The separation of powers.

Here they play out another act of the tragicomedy,

which has been called "democracy".

Supposedly there is a basic principle which

is called "separation of powers".

For the system to function

without one person or a small group
having all the power, as in a dictatorship,

there are three independent powers:

     The "legislative" (Parliament), who pass the laws,

     the "executive" ( the government), who apply the laws, and

     the "judicial" (the courts) who ensure that the laws are kept.

The government

(the ministers)

is controlled by the parliament

(by the deputies).

The legal system

(the judges)

controls the other two powers.

But here the deputies and ministers are the
same people, and maybe even the legal system
can be their associates openly or covertly.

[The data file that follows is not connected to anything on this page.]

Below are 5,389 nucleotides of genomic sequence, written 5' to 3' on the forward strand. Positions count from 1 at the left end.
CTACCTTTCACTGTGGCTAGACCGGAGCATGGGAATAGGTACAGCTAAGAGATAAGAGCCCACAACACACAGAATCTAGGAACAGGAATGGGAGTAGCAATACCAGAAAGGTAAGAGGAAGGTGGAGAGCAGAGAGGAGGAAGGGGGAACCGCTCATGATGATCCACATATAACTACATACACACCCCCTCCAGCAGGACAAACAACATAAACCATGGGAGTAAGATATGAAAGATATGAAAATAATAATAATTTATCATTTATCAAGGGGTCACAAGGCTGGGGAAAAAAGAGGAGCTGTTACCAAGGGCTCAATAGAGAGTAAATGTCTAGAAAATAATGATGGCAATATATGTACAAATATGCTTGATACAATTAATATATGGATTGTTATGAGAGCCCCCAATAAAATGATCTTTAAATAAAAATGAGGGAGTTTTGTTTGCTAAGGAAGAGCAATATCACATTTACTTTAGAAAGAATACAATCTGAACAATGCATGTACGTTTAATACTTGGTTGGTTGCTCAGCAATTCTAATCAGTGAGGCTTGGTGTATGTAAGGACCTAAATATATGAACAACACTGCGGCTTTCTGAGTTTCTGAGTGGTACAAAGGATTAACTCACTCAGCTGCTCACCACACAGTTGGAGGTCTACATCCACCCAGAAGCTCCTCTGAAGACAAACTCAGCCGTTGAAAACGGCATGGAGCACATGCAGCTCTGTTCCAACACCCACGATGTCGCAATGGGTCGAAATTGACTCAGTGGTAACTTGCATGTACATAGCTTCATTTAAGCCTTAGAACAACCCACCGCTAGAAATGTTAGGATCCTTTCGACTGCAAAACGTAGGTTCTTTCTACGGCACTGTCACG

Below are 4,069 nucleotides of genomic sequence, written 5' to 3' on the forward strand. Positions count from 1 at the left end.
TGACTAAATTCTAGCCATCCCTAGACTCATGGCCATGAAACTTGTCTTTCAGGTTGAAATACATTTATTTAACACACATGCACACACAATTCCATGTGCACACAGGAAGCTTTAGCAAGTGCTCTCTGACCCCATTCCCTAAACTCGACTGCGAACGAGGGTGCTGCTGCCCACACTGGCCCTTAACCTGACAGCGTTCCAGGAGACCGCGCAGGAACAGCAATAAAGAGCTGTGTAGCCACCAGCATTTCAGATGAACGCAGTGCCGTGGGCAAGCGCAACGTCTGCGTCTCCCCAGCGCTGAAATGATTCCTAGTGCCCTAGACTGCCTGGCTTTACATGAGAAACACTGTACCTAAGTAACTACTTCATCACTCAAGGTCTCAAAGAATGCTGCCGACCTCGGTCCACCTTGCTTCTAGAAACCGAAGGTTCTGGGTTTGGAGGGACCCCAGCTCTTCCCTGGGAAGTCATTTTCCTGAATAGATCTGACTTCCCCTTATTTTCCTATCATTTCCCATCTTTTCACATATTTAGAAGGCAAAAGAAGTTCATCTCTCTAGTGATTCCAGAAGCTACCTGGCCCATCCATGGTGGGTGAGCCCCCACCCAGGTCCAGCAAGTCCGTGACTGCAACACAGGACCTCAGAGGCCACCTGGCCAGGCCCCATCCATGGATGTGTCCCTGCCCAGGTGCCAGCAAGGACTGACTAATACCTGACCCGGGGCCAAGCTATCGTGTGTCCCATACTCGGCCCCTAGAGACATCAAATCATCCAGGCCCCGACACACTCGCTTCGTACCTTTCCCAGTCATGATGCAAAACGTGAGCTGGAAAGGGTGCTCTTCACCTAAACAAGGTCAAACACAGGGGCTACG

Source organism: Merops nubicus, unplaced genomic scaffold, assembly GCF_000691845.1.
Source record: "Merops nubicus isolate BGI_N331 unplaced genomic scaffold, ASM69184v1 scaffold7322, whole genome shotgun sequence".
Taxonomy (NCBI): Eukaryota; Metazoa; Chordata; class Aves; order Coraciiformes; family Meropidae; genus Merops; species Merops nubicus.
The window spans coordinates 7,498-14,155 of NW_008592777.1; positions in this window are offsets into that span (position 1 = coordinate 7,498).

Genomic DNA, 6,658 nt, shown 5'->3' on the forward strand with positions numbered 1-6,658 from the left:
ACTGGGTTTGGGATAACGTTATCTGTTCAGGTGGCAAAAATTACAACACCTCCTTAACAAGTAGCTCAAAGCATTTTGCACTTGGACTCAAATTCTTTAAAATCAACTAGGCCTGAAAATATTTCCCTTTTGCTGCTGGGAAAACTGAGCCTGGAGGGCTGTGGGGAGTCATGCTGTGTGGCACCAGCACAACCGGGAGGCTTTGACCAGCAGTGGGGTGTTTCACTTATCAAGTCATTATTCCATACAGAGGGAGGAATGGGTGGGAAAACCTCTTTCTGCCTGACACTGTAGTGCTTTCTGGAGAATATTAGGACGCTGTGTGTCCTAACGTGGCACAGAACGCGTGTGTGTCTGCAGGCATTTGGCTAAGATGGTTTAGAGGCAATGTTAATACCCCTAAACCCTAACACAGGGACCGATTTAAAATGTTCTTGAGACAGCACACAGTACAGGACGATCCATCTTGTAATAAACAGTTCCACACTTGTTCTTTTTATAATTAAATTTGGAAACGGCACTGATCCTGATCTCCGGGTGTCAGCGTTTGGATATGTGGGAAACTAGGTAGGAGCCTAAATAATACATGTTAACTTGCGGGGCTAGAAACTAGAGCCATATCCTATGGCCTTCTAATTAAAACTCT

The one, who by offering bribes

(in Greece this is usually a
job in the Civil Service)

or promises

(usually of reducing taxes and
increasing salaries and pensions)

succeeded in persuading or deceiving the voters

to elect him as deputy,

then becomes a minister

and controls ...


The ones, who make the decisions,
who rule, aren't the people, they are
the politicians and the parties.

The system is called "party governance".

And the funny thing is

that we praise this fabrication as the
highest achievement of our civilisation

and use it as an excuse for
the devastation of a country:

"We had to destroy this country with bombs, an
invasion and an embargo, so that afterwards we
could give the survivors the benefits of democracy".

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